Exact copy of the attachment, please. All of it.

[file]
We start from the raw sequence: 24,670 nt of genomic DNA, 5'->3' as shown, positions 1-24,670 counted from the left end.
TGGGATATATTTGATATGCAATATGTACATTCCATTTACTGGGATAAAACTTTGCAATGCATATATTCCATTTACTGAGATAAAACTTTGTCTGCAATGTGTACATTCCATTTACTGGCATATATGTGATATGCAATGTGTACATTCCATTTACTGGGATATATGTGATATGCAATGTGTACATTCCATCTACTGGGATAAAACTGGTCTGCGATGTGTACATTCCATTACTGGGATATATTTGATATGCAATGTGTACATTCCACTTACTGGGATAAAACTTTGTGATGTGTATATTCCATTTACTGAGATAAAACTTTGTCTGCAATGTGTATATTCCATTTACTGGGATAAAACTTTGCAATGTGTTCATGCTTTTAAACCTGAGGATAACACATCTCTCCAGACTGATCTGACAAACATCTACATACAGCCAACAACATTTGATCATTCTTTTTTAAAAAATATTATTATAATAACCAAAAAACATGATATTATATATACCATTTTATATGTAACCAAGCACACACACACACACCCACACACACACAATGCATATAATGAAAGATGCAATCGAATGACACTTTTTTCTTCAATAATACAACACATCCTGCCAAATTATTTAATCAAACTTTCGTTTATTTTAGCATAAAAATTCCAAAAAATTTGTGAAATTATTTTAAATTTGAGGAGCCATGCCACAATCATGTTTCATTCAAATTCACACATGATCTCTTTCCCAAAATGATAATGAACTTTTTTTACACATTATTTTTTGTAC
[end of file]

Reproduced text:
We start from the raw sequence: 24,670 nt of genomic DNA, 5'->3' as shown, positions 1-24,670 counted from the left end.
TGGGATATATTTGATATGCAATATGTACATTCCATTTACTGGGATAAAACTTTGCAATGCATATATTCCATTTACTGAGATAAAACTTTGTCTGCAATGTGTACATTCCATTTACTGGCATATATGTGATATGCAATGTGTACATTCCATTTACTGGGATATATGTGATATGCAATGTGTACATTCCATCTACTGGGATAAAACTGGTCTGCGATGTGTACATTCCATTACTGGGATATATTTGATATGCAATGTGTACATTCCACTTACTGGGATAAAACTTTGTGATGTGTATATTCCATTTACTGAGATAAAACTTTGTCTGCAATGTGTATATTCCATTTACTGGGATAAAACTTTGCAATGTGTTCATGCTTTTAAACCTGAGGATAACACATCTCTCCAGACTGATCTGACAAACATCTACATACAGCCAACAACATTTGATCATTCTTTTTTAAAAAATATTATTATAATAACCAAAAAACATGATATTATATATACCATTTTATATGTAACCAAGCACACACACACACACCCACACACACACAATGCATATAATGAAAGATGCAATCGAATGACACTTTTTTCTTCAATAATACAACACATCCTGCCAAATTATTTAATCAAACTTTCGTTTATTTTAGCATAAAAATTCCAAAAAATTTGTGAAATTATTTTAAATTTGAGGAGCCATGCCACAATCATGTTTCATTCAAATTCACACATGATCTCTTTCCCAAAATGATAATGAACTTTTTTTACACATTATTTTTTGTAC